Indexes are key database server features that enhance its performance to retrieve data faster than a complete table scan (unless the index is vastly bloated). They generally work by maintaining a smaller set of data in a more “searchable” structure as compared to the complete table data.
This data organization comes at the cost of maintaining indexes which is a space and processing overhead for the database server. The benefits, however, significantly outweigh these overheads.
The most common and the default type of index in PostgreSQL is “btree”. It gets a lot of attention and updates while some of the other indexes, including hash indexes, may feel somewhat neglected. A lot of catching up was done for hash indexes since PostgreSQL version 10.
From an outside view, it seems that hash indexes will:
- Be very fast,
- Allow unique constraints,
- Support index-only scans,
- Allow covering indexes.
Unfortunately, while the performance, when compared with “btree” indexes, is debatable, it does not support uniqueness, covering indexes or index-only scans.
To understand why such limitations exist, we need to dig a little deeper into the implementation of the hash indexes. And that is precisely what the next few sections will do.
A hash index has at least two buckets. Tuples are placed in a bucket whenever the hash key maps to the bucket number. So the storage structure amalgamates the index storage scheme in PG and segregation of buckets.
Types of Pages
Hash indexes have four different types of pages:
Like all indexes in PG, hash indexes start with a meta page.
When a bucket receives tuples that exceed its bucket primary page, overflow pages are added for additional entries. Overflow pages are never removed. They are either attached to a bucket or are free to be assigned to a bucket.
Bucket’s first page that is permanently assigned to it. It contains the hash values and TID pairs.
The bitmap pages maintain the map of free and in-use overflow pages with 0 indicating that the corresponding overflow page is available, and 1 indicates it is not.
Allocation of Bucket Pages
The total number of bucket pages is limited to 2^32. These pages are not preallocated, but rather, added incrementally as power of 2 groups, also known as “split-points”. Thus, with every allocation, the number of buckets doubles. Starting with 2 buckets, next 2 more are allocated, then 4, and so on and so forth.
This leads to an exponential growth of allocated buckets. To curtail the memory allocation impact, for larger group numbers, the allocation is done in 4 phases. The threshold is preconfigured at bucket number 10. So, at that point, we must allocate 2^9 (we previously had 2^9 buckets in total, so this doubles that) new buckets which are divided into 4 separate phases of 2^7 buckets.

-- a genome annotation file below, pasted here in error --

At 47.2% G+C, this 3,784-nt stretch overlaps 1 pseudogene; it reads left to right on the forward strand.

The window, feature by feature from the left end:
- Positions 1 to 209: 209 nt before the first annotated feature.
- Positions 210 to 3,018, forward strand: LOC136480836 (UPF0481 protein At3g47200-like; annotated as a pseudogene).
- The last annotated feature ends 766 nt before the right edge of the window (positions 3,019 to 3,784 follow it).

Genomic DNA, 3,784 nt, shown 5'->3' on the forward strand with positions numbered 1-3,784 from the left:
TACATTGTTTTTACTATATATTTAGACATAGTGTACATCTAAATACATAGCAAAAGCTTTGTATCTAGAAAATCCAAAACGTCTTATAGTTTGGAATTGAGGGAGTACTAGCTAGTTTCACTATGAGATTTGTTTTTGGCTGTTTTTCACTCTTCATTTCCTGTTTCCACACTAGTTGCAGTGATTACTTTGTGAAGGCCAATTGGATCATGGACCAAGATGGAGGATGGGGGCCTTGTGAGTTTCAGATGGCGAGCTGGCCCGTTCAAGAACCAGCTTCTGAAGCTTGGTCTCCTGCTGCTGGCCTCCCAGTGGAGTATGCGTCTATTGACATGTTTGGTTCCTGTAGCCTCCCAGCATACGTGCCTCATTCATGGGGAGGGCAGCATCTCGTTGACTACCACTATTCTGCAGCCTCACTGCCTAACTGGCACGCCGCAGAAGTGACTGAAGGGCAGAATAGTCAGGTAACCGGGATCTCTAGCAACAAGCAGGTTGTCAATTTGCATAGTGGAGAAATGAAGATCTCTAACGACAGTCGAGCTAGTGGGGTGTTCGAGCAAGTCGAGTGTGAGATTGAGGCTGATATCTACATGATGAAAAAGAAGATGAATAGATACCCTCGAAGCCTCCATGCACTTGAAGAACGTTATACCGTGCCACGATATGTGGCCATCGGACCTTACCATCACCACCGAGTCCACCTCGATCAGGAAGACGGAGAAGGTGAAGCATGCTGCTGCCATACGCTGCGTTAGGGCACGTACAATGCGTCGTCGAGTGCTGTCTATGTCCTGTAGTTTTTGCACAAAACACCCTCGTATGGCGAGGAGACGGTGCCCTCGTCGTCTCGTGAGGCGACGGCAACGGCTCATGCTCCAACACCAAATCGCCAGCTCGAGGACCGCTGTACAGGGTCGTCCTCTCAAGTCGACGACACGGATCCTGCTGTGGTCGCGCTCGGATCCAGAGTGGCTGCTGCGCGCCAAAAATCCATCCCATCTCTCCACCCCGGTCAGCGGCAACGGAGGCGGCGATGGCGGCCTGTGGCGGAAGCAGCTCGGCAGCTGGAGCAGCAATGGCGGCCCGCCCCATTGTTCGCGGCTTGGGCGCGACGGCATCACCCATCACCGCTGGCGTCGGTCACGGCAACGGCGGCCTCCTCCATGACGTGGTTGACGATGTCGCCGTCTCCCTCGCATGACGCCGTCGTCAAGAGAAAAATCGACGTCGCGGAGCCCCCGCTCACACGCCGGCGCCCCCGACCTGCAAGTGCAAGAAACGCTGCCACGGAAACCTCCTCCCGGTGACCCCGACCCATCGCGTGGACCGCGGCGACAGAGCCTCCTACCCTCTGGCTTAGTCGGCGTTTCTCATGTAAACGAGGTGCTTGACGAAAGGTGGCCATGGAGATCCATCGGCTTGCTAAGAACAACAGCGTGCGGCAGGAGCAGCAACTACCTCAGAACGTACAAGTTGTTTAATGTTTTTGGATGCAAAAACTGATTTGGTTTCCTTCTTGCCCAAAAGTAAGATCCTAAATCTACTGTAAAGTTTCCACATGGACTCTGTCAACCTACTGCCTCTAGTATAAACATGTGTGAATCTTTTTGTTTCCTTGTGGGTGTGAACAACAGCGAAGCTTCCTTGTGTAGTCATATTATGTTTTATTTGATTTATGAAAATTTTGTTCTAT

Splitting of Buckets
Since the buckets are preallocated and the number grows as more and more tuples get pushed into the index, the splitting algorithm kicks in whenever an inserter observes that index has a higher than wanted ratio of tuples to buckets. So, it attempts to split a bucket into two.
With the split happening, accurate concurrency checks must be maintained. Each backend maintains a copy of the index meta page in its relcache entry. This avoids unnecessary locking as splitting is a rare event. The number of buckets in the backend’s local copy is checked against the current state; if equal, we are good to proceed; if not, the backend updates its local copy before proceeding on with the required operation.
So splitting of a bucket and copying a subset of its entries to a new bucket makes things a little complex. To manage this, various flags including “bucket-being-split”, “bucket-being-populated”, “moved-by-split” and “split-cleanup”; where the first two flags deal with the splitting operation, the third is a per tuple flag indicating that the tuple was moved from another bucket, and finally, the cleanup flag indicates that the bucket split is not complete unless the cleanup operation happens on the primary bucket.
Scanning a Hash Index
Skipping the complications of locks and pins, in simple terms, a scan must evaluate if the desired bucket is being split. If so, it takes the buffer content lock on the old bucket in shared mode, and also retakes the buffer content lock on the new bucket. It scans both buckets, skipping the “moved-by-split” tuples in the new bucket.
The entire hash page is searched for all matching tuples. Their heap tuple ids are copied into the backend local storage.
Still Room for Improvement
The limitations I discussed earlier in this blog owe their presence to a design decision that was taken more than a decade ago with PostgreSQL 8.4 release, when it was decided that actual column value should be removed in favor of space optimization. Furthermore, the storage and scan behaviors are also tuned to the smaller storage footprint for the hash index. Therefore, adding column values will have ripple effects throughout the storage strategy for hash indexes.
Without the actual column value available with the index data, neither covering indexes, nor uniqueness can work in an efficient way. As for the index only scans, that’s a nonstarter, as it precisely attempts to reduce heap access which is not possible without having the actual data available.
Perhaps a reversal of that value removal design decision may lead to a change of fortunes for hash indexes and the elimination of these limitations.
Hamid has more than 19 years of professional software development experience and has been involved with PostgreSQL for more than 8 years now. He was part of EnterpriseDB and managed PostgreSQL official installers for Windows, Linux and MacOS. Hamid has recently joined HighGo Software Inc. as Senior DevOps and Database Architect.